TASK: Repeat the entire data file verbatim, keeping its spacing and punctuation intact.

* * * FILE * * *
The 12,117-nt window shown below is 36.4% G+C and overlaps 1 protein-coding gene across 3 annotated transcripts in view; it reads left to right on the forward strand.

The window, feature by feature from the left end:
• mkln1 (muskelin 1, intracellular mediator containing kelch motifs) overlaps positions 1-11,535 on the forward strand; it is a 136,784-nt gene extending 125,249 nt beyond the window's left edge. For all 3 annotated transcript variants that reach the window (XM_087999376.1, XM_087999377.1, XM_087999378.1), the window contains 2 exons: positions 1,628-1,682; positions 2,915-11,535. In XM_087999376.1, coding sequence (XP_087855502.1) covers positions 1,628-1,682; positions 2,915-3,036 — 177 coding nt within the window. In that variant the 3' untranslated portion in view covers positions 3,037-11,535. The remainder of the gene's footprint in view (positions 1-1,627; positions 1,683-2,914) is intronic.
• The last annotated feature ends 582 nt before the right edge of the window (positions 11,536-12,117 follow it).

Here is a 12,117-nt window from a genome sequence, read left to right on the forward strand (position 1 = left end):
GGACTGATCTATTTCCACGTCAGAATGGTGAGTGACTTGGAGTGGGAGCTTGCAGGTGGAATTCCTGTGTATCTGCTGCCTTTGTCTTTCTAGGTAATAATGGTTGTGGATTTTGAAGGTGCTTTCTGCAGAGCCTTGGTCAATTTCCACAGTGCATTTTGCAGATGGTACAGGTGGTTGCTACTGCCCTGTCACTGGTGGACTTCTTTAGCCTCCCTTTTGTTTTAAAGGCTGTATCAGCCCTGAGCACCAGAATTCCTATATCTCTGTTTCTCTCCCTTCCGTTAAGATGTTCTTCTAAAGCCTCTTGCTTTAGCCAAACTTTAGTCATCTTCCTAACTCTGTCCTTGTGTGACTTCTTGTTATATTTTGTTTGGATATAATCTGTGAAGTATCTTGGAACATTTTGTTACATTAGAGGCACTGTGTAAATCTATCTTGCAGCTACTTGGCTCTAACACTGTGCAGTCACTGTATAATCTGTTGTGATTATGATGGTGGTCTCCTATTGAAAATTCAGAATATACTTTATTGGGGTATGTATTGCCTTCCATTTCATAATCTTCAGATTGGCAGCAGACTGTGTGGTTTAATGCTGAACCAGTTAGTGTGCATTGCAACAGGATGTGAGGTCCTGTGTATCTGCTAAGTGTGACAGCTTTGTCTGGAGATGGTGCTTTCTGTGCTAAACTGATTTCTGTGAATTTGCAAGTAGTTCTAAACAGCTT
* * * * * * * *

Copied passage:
The 12,117-nt window shown below is 36.4% G+C and overlaps 1 protein-coding gene across 3 annotated transcripts in view; it reads left to right on the forward strand.

The window, feature by feature from the left end:
• mkln1 (muskelin 1, intracellular mediator containing kelch motifs) overlaps positions 1-11,535 on the forward strand; it is a 136,784-nt gene extending 125,249 nt beyond the window's left edge. For all 3 annotated transcript variants that reach the window (XM_087999376.1, XM_087999377.1, XM_087999378.1), the window contains 2 exons: positions 1,628-1,682; positions 2,915-11,535. In XM_087999376.1, coding sequence (XP_087855502.1) covers positions 1,628-1,682; positions 2,915-3,036 — 177 coding nt within the window. In that variant the 3' untranslated portion in view covers positions 3,037-11,535. The remainder of the gene's footprint in view (positions 1-1,627; positions 1,683-2,914) is intronic.
• The last annotated feature ends 582 nt before the right edge of the window (positions 11,536-12,117 follow it).

Here is a 12,117-nt window from a genome sequence, read left to right on the forward strand (position 1 = left end):
GGACTGATCTATTTCCACGTCAGAATGGTGAGTGACTTGGAGTGGGAGCTTGCAGGTGGAATTCCTGTGTATCTGCTGCCTTTGTCTTTCTAGGTAATAATGGTTGTGGATTTTGAAGGTGCTTTCTGCAGAGCCTTGGTCAATTTCCACAGTGCATTTTGCAGATGGTACAGGTGGTTGCTACTGCCCTGTCACTGGTGGACTTCTTTAGCCTCCCTTTTGTTTTAAAGGCTGTATCAGCCCTGAGCACCAGAATTCCTATATCTCTGTTTCTCTCCCTTCCGTTAAGATGTTCTTCTAAAGCCTCTTGCTTTAGCCAAACTTTAGTCATCTTCCTAACTCTGTCCTTGTGTGACTTCTTGTTATATTTTGTTTGGATATAATCTGTGAAGTATCTTGGAACATTTTGTTACATTAGAGGCACTGTGTAAATCTATCTTGCAGCTACTTGGCTCTAACACTGTGCAGTCACTGTATAATCTGTTGTGATTATGATGGTGGTCTCCTATTGAAAATTCAGAATATACTTTATTGGGGTATGTATTGCCTTCCATTTCATAATCTTCAGATTGGCAGCAGACTGTGTGGTTTAATGCTGAACCAGTTAGTGTGCATTGCAACAGGATGTGAGGTCCTGTGTATCTGCTAAGTGTGACAGCTTTGTCTGGAGATGGTGCTTTCTGTGCTAAACTGATTTCTGTGAATTTGCAAGTAGTTCTAAACAGCTT